Rousey wins first women’s bout in UFC history

  • By Lance Pugmire Los Angeles Times
  • Saturday, February 23, 2013 9:45pm
  • SportsSports

ANAHEIM, Calif. — Ronda Rousey’s pursuit of her dream career was fulfilled dramatically Saturday, the first female to ever win an Ultimate Fighting Championship bout doing so in nearly five full minutes of riveting action.

Rousey survived a strong rear naked chokehold attempt with challenger and former Marine Liz Carmouche draped across her back, escaping the position just as Carmouche appeared to have seized a defining moment in the main event of UFC 157 at Honda Center.

Instead, Rousey rid herself of Carmouche’s grip, perhaps appropriately adjusting her slipping top in the unladylike brawl while standing up as Carmouche kicked toward Rousey’s face.

Rousey, 26, of Venice, Calif., a 2008 Olympic bronze medalist in judo for the U.S., then stayed atop Carmouche (7-3), delivering some left-handed punches to the head before finding herself back in her element — poised to achieve a seventh armbar submission in her seventh professional mixed-martial-arts fight.

Atop Carmouche on the canvas, Rousey pulled mightily on the challenger’s right arm, forcing her to surrender by tapping out with 11 seconds left in the first round of the women’s bantamweight title fight.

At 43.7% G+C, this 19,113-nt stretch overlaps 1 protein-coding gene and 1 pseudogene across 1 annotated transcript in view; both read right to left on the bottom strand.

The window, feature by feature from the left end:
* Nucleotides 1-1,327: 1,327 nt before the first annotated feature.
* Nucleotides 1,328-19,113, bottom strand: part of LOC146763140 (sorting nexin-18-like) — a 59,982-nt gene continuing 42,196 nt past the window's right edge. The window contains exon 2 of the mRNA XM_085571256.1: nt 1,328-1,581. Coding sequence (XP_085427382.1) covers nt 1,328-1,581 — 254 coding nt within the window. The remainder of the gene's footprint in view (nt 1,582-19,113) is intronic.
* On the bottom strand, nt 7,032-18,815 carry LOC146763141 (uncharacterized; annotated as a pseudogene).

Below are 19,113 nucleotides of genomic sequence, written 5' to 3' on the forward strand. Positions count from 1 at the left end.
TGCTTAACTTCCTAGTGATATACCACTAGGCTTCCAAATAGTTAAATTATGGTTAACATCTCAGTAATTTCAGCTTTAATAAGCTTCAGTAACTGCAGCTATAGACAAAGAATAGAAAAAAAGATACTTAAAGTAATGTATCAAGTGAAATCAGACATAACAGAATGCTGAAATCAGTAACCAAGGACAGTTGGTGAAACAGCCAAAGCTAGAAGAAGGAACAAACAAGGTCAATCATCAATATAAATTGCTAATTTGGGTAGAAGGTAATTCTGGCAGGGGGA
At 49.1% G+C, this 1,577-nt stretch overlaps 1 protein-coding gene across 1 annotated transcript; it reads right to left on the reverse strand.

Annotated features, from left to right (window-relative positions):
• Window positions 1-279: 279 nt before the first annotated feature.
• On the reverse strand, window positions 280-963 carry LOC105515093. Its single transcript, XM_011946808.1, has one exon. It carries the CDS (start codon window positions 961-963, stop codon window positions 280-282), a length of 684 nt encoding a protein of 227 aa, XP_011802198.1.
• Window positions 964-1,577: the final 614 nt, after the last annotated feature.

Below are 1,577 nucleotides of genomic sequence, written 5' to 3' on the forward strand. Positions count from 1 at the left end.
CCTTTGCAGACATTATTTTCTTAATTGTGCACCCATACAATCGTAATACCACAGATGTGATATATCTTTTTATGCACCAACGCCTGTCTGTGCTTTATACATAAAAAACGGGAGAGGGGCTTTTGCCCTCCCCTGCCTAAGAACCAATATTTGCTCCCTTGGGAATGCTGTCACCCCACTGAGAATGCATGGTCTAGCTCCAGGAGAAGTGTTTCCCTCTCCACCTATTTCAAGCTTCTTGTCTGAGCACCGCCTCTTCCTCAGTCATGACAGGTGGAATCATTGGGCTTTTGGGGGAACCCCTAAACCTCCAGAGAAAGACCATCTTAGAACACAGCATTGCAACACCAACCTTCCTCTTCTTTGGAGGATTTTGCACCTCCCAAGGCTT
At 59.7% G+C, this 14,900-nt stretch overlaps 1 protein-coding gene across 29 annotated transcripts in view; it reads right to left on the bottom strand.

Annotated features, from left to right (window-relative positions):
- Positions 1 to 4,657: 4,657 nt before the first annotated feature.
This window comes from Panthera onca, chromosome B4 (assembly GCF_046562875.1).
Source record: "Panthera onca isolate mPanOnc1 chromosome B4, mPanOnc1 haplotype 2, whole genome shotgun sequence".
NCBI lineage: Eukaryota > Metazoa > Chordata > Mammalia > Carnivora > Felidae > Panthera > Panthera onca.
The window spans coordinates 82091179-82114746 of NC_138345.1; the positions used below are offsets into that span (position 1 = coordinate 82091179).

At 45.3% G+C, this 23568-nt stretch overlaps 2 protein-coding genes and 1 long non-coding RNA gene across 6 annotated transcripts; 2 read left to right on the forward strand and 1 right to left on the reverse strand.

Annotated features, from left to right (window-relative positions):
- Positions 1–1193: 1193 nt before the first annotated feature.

“One thing I’ve learned in MMA is patience, to get to my judo,” Rousey said in the octagon afterward.

Rousey had watched a male bantamweight, Urijah Faber, win a fight earlier Saturday in the fashion Carmouche attempted and said she thought as the hold tightened, “No way it’s going down twice.”

Rousey, 26, was declared the UFC’s first women’s bantamweight champion in December without ever having fought in the organization, the result of her impressive run of six first-round victories by armbar.

She entered the arena to Joan Jett’s “Bad Reputation,” glaring ahead and walking briskly toward the octagon for her historic bout with a sellout crowd cheering.

UFC President Dana White said he opted to bring women’s fighting into the organization because of his admiration of Rousey’s domination and spirit, and then later because of an appreciation of other women fighters.

“It’s the right thing to do,” White said earlier this week. “I did my homework and watched these women fight, and they were very good fights.”

Saturday’s main event was no exception.

Carmouche, from San Diego, promised to deliver a more varied attack against Rousey, a strategy that would include spinning kicks and elbows.

Her fight plan instead was based on seeking a submission hold, first by the chokehold attempt from the back, then with a flip, working to get her legs around Rousey’s neck.

It didn’t work, but it entertained, and with Rousey retaining her new belt, that’s exactly what the UFC needed.

Earlier, Lyoto Machida again mostly backed away from confrontation, pawing at his opponent and landing just enough scoring blows to defeat 42-year-old Dan Henderson by split decision in the co-main event.

Machida (19-3) was given scores of 29-28 by two judges with the other scoring it 29-28 in favor of Henderson.

White said the winner would earn a light-heavyweight title shot against the winner of the April 27 Jon Jones-Chael Sonnen title fight.

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